(BEGIN VIDEO CLIP) OBAMA: If somebody was sending rockets into my house where my two daughters sleep at night, I'm going to do everything in my power to stop that. And I would expect Israelis to do the same thing.


BROWN: Steve, a big part of this message for Jewish voters here at home.

STEVE KORNACKI, COLUMNIST, "THE NEW YORK OBSERVER": Yes, and I think the issue goes a little broader than that, too.

And I think Obama has handled the domestic politic of Israel and the Middle East just masterfully in the presidential campaign. You know, the press conference you just showed the clip from was in a town just in the southern part of Israel, Sderot, which has been hit by rocket fire from the Palestinians in Gaza. And it's an issue of high emotional currency for Jewish voters and for people who make Israel a priority.

Obama's had a lot of concerns from people who make Israel a priority in their voting. And he has addressed them.

BROWN: They needed to be reassured.

KORNACKI: He has addressed them different ways, with his language, with the appearance, with the people he's surrounded himself with. He addressed them masterfully.

The question to me becomes, if you look at his past, and the statements he made when he was in Illinois, the sympathies he shows when he was in Illinois -- he had dinner with Edward Said, for instance, back about 10 years ago. He viewed the issue a little differently back then than he claims to now.


KORNACKI: My first question is, what's the real -- where's the real Barack Obama? And I guess my question is, how much wiggle room will he really have as president given the strain he's under to allay any doubts about...


BROWN: Steve is saying what I thought you might say, Tara.

TARA WALL, DEPUTY EDITORIAL PAGE EDITOR, "THE WASHINGTON TIMES": Well, he's made a few foibles along the way. I wouldn't give him a complete pass at this point.

Yesterday, he struggled to go through his press conference. He couldn't articulate -- he said Israel -- we will be a friend to Israel. We will be a friend. And he really butchered that. He couldn't explain his position there.

I think that, when you look at some of the numbers, Israelis themselves who are polled say -- 46 percent say they believe McCain would be better for Israel, John McCain. And he's -- and Barack Obama still struggles with Jewish voters here. He has lost support among Jewish voters. He has decreased the number that Democrats receive among the Jewish vote.

I think he will still get the Jewish vote. But I think he's still -- I have spoken with Jewish voters who have actually said that they -- because of his remarks about Ahmadinejad, who of course has said he wants to wipe Israel off the map and the Holocaust didn't happen, he has got real problems with that.

And there are Jewish voters who have said to me they have switched their vote from Obama to McCain because of that issue alone. And he's shows at times a naivete about how to deal with these issue.

BROWN: Gloria?

GLORIA BORGER, CNN SENIOR POLITICAL ANALYST: Well, I think that's why you saw him finessing the issue on negotiating with Iran today. And I do think it was a finesse, because he was asked very directly, would you sit down with them? And he said, well, you know, I think I said that I would sit down with them without precondition, but that didn't mean without preparation.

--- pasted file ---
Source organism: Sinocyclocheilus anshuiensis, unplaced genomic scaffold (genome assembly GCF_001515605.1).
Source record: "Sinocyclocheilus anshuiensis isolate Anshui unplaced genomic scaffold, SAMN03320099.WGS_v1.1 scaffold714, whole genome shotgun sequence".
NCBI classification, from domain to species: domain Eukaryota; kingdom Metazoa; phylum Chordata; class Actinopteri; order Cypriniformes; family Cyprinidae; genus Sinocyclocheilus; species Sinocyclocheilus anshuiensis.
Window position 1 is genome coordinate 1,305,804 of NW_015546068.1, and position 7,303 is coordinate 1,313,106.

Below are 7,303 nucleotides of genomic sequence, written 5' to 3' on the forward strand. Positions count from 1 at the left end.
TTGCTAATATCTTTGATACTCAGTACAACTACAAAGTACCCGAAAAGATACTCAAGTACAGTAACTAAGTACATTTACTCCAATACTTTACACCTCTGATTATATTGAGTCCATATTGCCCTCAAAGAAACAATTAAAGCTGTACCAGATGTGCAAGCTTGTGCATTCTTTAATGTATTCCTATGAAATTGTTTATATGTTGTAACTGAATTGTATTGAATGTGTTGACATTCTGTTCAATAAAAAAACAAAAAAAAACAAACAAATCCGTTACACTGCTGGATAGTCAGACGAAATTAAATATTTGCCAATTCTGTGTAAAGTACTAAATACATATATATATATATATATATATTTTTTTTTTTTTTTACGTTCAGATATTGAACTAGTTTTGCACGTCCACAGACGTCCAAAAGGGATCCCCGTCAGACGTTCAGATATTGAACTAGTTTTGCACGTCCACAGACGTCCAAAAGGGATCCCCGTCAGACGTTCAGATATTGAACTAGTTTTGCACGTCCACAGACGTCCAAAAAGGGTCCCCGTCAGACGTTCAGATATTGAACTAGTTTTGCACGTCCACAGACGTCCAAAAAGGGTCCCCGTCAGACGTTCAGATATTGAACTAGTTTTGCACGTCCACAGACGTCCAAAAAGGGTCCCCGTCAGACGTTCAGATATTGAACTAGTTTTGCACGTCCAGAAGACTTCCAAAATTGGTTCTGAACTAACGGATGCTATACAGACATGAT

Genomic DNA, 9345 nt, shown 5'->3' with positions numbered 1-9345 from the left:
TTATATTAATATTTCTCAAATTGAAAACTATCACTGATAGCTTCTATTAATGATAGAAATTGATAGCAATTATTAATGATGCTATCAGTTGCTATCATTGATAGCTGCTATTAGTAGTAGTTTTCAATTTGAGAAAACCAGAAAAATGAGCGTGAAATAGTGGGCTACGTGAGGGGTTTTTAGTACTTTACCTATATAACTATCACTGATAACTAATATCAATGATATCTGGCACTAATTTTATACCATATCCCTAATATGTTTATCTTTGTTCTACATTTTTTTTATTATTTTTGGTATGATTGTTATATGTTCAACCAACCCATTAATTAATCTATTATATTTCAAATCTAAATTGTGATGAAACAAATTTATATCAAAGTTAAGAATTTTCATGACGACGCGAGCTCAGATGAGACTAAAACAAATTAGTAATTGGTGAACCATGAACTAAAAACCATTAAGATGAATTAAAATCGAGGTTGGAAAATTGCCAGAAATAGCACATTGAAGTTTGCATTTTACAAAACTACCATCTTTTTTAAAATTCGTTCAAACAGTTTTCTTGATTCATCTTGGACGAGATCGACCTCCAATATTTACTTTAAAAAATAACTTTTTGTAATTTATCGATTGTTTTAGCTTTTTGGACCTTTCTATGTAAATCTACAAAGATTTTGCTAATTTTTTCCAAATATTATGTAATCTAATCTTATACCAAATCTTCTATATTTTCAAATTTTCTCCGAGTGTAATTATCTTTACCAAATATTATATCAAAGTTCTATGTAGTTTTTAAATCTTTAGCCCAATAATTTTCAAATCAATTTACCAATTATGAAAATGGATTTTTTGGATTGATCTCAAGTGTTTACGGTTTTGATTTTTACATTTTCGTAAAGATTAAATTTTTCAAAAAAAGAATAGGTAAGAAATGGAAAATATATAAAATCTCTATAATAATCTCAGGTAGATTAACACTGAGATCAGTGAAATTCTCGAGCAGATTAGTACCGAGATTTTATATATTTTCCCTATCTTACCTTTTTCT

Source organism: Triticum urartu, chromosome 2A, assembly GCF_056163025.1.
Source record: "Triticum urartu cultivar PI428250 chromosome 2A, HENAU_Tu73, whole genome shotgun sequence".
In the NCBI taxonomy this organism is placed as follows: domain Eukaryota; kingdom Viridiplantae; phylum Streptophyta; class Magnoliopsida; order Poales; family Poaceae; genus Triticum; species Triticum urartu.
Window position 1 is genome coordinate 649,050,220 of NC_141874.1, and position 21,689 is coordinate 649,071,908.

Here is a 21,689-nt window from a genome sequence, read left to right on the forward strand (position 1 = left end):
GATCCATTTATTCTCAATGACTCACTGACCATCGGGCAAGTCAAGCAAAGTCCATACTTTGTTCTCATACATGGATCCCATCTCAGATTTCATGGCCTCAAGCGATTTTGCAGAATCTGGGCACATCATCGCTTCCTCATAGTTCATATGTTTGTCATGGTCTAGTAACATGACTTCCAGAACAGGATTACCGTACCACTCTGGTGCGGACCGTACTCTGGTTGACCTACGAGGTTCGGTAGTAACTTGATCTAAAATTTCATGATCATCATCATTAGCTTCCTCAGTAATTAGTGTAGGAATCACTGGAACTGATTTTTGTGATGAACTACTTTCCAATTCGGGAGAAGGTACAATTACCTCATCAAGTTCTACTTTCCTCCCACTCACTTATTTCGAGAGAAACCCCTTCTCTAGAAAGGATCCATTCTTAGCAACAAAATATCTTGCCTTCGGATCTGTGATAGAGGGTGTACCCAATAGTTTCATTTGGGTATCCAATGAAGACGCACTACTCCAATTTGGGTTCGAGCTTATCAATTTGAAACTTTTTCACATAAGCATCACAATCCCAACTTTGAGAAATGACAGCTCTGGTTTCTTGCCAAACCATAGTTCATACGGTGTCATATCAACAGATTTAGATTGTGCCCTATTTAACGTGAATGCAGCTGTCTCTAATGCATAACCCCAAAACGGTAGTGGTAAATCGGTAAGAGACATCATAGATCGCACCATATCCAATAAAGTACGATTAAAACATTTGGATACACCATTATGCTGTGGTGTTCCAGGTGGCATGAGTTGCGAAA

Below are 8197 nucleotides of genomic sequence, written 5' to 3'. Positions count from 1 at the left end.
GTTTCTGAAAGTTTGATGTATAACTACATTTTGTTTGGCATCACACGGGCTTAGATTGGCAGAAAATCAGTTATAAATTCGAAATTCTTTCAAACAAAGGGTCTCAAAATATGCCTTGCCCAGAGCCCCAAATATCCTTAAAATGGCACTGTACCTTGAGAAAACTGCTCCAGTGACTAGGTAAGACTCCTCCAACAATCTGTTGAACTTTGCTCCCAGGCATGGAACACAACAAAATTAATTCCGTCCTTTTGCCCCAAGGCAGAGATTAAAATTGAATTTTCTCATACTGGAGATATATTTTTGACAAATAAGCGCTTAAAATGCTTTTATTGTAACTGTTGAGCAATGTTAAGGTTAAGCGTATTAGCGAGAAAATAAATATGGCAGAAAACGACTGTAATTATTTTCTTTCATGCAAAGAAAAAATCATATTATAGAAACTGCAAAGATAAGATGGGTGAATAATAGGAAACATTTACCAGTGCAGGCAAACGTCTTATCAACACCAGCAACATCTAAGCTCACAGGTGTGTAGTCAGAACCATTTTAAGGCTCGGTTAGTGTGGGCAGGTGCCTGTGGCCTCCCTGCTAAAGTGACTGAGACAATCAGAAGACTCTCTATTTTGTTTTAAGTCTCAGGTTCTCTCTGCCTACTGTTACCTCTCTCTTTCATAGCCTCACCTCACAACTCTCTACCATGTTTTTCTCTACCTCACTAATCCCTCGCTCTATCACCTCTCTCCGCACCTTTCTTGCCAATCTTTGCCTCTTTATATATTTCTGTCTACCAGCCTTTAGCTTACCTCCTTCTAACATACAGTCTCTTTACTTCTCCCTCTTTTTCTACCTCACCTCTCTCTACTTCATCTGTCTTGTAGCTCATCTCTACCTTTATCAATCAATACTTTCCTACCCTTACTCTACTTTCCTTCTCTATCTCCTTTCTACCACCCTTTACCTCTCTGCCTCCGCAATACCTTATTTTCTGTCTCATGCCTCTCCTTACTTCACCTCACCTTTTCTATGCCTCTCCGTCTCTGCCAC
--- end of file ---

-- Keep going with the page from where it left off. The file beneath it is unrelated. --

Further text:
And he was doing that for consumption in this country, as well as for consumption in Israel. And, you know, he also said, as far as Iran was concerned, everything was on the table, which brought a smile to the Israelis.

BROWN: Gloria, let me ask you, though, John McCain struggling to get attention this week obviously, today focusing on pocketbook issues here at home, gas prices, in an effort to sort of counterprogram against this trip.

BORGER: Right.

BROWN: And even, I have read, the RNC is releasing these radio ads in three U.S. cities that are named Berlin tomorrow to counter Obama's speech in Berlin, this huge speech in Germany.

Smart move? I mean, is it working, or should McCain just sort of forget about it until this trip is over?

BORGER: It's very hard for them to counterprogram.

Late last week, when I spoke with them, they said, we're going to talk about the economy, we're going to talk about gas prices, we're going to counterprogram.

But then you have the candidate himself. And that's their problem, because McCain keeps getting off message himself. He answers questions from every single reporter who asks them. And, of course, the questions are going to be based on what Obama is doing abroad. And he answers them. And he has been taking on Obama on these issues, as you saw in the clip that you showed earlier. So, I think it's partly the candidate's fault. I think it's partly the press' fault. We keep asking these pesky questions. And, you know, they have to find a message and stick with it, which is something they haven't done.

BROWN: Sit tight, guys. We have got to take a quick break.

There's a lot of buzz over John McCain's potential running mates. In a moment, I want the insider scoop on who is up and who is down.

And, then, later, far too many Americans drop out of high school. What do you think of paying them, paying students to stay in school? We're going to preview part of an important CNN investigation you will see here later tonight.


BROWN: This afternoon, John McCain went grocery shopping with a family in Pennsylvania, hoping to show that he understands how rising food prices are hurting American budgets.